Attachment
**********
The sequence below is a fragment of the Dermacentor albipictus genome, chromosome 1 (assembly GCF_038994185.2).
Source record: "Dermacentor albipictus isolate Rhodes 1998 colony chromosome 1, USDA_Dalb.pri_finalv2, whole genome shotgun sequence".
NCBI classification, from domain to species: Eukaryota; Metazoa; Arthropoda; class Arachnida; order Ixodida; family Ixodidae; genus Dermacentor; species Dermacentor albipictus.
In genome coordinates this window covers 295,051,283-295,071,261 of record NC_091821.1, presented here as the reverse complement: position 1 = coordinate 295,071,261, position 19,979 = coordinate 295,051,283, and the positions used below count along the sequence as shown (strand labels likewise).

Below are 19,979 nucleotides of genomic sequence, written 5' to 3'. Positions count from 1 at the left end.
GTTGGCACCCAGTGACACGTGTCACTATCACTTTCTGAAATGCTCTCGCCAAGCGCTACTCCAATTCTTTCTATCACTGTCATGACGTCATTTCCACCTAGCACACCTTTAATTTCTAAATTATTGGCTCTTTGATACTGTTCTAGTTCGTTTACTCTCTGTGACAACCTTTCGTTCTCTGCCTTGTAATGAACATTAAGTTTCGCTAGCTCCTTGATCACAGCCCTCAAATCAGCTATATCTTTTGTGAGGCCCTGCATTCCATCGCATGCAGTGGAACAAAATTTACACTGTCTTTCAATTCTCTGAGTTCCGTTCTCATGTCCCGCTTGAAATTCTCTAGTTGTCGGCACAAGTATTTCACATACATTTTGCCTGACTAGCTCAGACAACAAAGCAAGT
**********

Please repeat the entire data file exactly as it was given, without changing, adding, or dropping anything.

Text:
The sequence below is a fragment of the Dermacentor albipictus genome, chromosome 1 (assembly GCF_038994185.2).
Source record: "Dermacentor albipictus isolate Rhodes 1998 colony chromosome 1, USDA_Dalb.pri_finalv2, whole genome shotgun sequence".
NCBI classification, from domain to species: Eukaryota; Metazoa; Arthropoda; class Arachnida; order Ixodida; family Ixodidae; genus Dermacentor; species Dermacentor albipictus.
In genome coordinates this window covers 295,051,283-295,071,261 of record NC_091821.1, presented here as the reverse complement: position 1 = coordinate 295,071,261, position 19,979 = coordinate 295,051,283, and the positions used below count along the sequence as shown (strand labels likewise).

Below are 19,979 nucleotides of genomic sequence, written 5' to 3'. Positions count from 1 at the left end.
GTTGGCACCCAGTGACACGTGTCACTATCACTTTCTGAAATGCTCTCGCCAAGCGCTACTCCAATTCTTTCTATCACTGTCATGACGTCATTTCCACCTAGCACACCTTTAATTTCTAAATTATTGGCTCTTTGATACTGTTCTAGTTCGTTTACTCTCTGTGACAACCTTTCGTTCTCTGCCTTGTAATGAACATTAAGTTTCGCTAGCTCCTTGATCACAGCCCTCAAATCAGCTATATCTTTTGTGAGGCCCTGCATTCCATCGCATGCAGTGGAACAAAATTTACACTGTCTTTCAATTCTCTGAGTTCCGTTCTCATGTCCCGCTTGAAATTCTCTAGTTGTCGGCACAAGTATTTCACATACATTTTGCCTGACTAGCTCAGACAACAAAGCAAGT